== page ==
Zig Ziglar, an American motivational speaker, pulled together a list of seven steps associated with goal setting (or goal achievement). They are: Identification, Benefits, Obstacles, Skills, People, Plan and Timelines.

Summary by The World of Work Project

Zig Ziglar’s Seven Steps of Goal Setting

Some people want to understand the theory behind topics such as goal setting. Other simply get a few hints and tips that they can use in their everyday lives. To help the latter, we’ve created this post which details Zig Ziglar’s seven steps of goal setting.

We consider each step in more detail below. Interestingly, this process is fairly similar to the way that some coaches help individuals achieve their goals.

Identify the Goal

The first step of goal setting is to actually identify and detail the goal that you wish to achieve. You should look to capture your goal succinctly and clearly. You should also ensure that the goal is actually something that you wish to work towards. It may be worth talking through the goal with others as part of your definition process to ensure they are right for you. And you should probably try and ensure your goals are SMART.

List the Benefits

Once you’ve identified your goal you should ensure you reflect on the benefits of achieving it. This will help you gain further clarity about the goal, and help increase your motivation to achieve it. It will also help you identify further things you can do to help ensure that you achieve it.

List the Obstacles to Overcome

It’s also important to reflect on the obstacles that you’ll need to overcome. These are the things that may block you from achieving your goal.

It’s important to understand each of the challenges that you may face on your way to achieving your goal. If you do this, you can then plan how you will overcome these challenges.

List the Skills and Knowledge Required

As well as understanding the benefits and obstacles associated with your goal, it’s important to think about the skills and knowledge you’ll need to achieve your goal. Understanding these requirements will help you create a plan to gain the skills and knowledge you need for success.

List the People or Groups to Work with

It’s not just skills and knowledge that will help you reach your goal. You’ll almost certainly benefit from the support of other people as well.

It’s important to spend time thinking about who the people are that could help you. Of course, you should also consider why they might want to and how you can engage with them.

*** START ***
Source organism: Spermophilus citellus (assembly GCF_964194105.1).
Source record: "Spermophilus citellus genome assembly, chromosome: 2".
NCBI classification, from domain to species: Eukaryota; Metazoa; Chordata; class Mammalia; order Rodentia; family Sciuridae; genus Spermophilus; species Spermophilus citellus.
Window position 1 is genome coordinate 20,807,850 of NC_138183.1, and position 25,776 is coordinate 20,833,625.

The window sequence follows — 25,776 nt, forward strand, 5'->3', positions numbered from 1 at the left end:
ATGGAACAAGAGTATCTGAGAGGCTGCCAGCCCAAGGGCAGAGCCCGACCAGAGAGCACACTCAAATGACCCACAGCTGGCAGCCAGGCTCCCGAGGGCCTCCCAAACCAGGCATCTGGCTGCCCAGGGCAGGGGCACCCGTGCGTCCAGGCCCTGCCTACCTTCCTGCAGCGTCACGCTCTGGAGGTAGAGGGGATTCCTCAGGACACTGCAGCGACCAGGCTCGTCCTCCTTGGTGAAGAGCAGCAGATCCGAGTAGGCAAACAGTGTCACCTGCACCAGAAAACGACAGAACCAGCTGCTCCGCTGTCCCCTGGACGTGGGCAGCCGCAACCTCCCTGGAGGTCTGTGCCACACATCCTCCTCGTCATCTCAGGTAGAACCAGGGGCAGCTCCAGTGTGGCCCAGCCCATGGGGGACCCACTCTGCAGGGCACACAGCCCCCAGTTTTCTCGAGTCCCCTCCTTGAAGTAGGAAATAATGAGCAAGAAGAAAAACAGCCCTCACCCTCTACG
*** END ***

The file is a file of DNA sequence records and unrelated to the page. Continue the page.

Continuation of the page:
Create an Action Plan

Having thought about what’s required to achieve your goal, you can start to build a plan to achieve it.

In your plan you may include steps to overcome the obstacles you identified. It may also include steps to help you focus on the benefits you identified and steps to acquire the skills and knowledge you need. Of course, you’ll also include the practical steps you need to complete to achieve your goal as well.

Set the Deadline for Achievement

An open ended goal is much less likely to be achieved than a time-bound goal. It’s important to ensure that you have a deadline for your overall goal, but it’s also important to have timelines for the steps of your action plan as well. You may wish to use project management techniques to ensure that you have a clear and realistic plan to achieve your goal.

Learning More

To learn more about some theory behind goal setting you might enjoy some of our other articles. These include posts on Locke and Latham’s goal setting theory, SMART goals and common goal-setting mistakes.

Ultimately, goals are about helping individuals or organizations achieve an objective. Motivation is often key in helping individuals achieve their goals. Behavior Change and Habits also come into play in helping individuals achieve goals.

You might also enjoy our podcast on Goal Setting:

The World of Work Project View

There’s nothing wrong with a self-help approach to reaching a goal, which is basically what this post is about.

Zig Ziglar’s Seven Steps of Goal Setting are sensible and helpful. In fact, many “solution-focused” coaches basically help their clients go through roughly this process. As with many things like this, they’re simple on paper, but not always that easy to do on our own in real life.

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Sources and Feedback

This post is based on work originally produced by Hilary Hinton (Zig) Ziglar, who produced a huge amount of content on the topic. You can learn more through a wide range of his materials, including the audio book: “Goals: Setting and Achieving Them on Schedule”.

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